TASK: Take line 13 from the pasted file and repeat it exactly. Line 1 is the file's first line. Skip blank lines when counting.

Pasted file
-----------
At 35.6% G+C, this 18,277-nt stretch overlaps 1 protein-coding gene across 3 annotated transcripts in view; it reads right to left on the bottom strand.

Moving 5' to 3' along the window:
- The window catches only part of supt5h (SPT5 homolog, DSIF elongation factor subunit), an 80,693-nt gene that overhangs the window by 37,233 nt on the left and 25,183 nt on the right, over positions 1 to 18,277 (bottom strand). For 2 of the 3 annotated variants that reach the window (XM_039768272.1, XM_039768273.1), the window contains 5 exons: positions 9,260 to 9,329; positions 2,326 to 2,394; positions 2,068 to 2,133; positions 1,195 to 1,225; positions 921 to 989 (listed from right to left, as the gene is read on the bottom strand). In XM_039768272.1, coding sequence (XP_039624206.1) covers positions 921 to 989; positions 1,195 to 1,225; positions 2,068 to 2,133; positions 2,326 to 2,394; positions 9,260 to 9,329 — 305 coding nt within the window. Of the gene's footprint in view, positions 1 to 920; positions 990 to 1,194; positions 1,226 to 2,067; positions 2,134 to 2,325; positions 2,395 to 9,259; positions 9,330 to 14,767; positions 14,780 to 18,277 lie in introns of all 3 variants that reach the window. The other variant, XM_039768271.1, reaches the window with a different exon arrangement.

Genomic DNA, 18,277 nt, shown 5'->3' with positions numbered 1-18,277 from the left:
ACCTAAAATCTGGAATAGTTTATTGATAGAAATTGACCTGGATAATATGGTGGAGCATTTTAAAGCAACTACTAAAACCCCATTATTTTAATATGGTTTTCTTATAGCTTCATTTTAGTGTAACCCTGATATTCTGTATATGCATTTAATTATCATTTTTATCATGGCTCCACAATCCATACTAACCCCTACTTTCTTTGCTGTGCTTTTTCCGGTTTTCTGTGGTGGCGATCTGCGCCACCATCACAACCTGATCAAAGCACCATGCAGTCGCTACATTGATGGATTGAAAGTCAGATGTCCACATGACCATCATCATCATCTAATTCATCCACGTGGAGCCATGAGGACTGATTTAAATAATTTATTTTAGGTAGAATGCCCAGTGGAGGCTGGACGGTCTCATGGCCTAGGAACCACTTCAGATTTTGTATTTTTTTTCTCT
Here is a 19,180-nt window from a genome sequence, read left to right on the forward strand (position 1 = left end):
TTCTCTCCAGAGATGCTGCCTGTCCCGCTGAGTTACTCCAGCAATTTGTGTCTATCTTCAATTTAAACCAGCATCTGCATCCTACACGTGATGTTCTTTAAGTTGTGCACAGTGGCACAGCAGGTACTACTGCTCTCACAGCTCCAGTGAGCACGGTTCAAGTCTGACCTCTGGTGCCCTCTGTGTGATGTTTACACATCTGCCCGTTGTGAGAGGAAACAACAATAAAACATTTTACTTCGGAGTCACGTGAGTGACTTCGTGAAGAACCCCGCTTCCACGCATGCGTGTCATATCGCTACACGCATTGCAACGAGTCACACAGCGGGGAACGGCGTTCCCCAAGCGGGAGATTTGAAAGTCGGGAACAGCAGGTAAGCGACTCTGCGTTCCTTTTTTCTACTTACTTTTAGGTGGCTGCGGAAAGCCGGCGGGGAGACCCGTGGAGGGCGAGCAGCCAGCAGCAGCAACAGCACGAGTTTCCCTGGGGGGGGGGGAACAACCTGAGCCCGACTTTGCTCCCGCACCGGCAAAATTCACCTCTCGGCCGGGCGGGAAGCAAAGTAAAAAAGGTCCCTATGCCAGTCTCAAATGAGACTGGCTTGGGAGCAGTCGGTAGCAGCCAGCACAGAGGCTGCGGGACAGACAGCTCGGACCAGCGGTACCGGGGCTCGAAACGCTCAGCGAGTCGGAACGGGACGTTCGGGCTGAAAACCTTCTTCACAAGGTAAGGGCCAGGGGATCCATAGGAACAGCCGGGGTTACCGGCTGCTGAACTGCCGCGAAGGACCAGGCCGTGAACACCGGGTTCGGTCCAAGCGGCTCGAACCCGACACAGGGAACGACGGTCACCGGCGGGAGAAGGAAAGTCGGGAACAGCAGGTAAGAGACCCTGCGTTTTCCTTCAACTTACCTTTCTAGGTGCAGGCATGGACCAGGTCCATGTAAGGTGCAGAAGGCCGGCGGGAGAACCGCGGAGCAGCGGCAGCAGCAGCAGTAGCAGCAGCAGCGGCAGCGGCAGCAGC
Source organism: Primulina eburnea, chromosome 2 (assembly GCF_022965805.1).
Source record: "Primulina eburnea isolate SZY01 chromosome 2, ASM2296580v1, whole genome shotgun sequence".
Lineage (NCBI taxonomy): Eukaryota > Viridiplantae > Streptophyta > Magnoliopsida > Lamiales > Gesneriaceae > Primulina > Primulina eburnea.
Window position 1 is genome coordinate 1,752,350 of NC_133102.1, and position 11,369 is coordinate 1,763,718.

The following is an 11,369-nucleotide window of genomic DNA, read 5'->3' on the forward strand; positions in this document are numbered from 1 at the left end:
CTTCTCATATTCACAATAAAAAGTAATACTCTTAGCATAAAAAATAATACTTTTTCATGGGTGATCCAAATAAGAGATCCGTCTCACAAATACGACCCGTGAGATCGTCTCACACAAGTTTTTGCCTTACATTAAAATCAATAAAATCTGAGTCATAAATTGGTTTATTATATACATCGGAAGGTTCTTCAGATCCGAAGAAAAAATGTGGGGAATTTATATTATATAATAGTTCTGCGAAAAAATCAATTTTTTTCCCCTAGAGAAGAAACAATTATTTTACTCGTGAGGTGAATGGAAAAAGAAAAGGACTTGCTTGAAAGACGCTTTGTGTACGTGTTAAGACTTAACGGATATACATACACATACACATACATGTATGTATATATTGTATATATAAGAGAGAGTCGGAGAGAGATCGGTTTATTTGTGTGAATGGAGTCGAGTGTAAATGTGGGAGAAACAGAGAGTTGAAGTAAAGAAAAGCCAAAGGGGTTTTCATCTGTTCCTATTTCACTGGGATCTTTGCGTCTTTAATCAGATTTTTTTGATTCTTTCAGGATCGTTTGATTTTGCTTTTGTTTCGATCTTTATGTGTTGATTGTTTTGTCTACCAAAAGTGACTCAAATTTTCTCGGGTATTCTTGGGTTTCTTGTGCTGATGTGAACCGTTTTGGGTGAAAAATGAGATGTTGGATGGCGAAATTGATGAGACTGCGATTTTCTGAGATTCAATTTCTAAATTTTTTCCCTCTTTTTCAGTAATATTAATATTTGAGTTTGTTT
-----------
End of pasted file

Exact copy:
CTTCTCATATTCACAATAAAAAGTAATACTCTTAGCATAAAAAATAATACTTTTTCATGGGTGATCCAAATAAGAGATCCGTCTCACAAATACGACCCGTGAGATCGTCTCACACAAGTTTTTGCCTTACATTAAAATCAATAAAATCTGAGTCATAAATTGGTTTATTATATACATCGGAAGGTTCTTCAGATCCGAAGAAAAAATGTGGGGAATTTATATTATATAATAGTTCTGCGAAAAAATCAATTTTTTTCCCCTAGAGAAGAAACAATTATTTTACTCGTGAGGTGAATGGAAAAAGAAAAGGACTTGCTTGAAAGACGCTTTGTGTACGTGTTAAGACTTAACGGATATACATACACATACACATACATGTATGTATATATTGTATATATAAGAGAGAGTCGGAGAGAGATCGGTTTATTTGTGTGAATGGAGTCGAGTGTAAATGTGGGAGAAACAGAGAGTTGAAGTAAAGAAAAGCCAAAGGGGTTTTCATCTGTTCCTATTTCACTGGGATCTTTGCGTCTTTAATCAGATTTTTTTGATTCTTTCAGGATCGTTTGATTTTGCTTTTGTTTCGATCTTTATGTGTTGATTGTTTTGTCTACCAAAAGTGACTCAAATTTTCTCGGGTATTCTTGGGTTTCTTGTGCTGATGTGAACCGTTTTGGGTGAAAAATGAGATGTTGGATGGCGAAATTGATGAGACTGCGATTTTCTGAGATTCAATTTCTAAATTTTTTCCCTCTTTTTCAGTAATATTAATATTTGAGTTTGTTT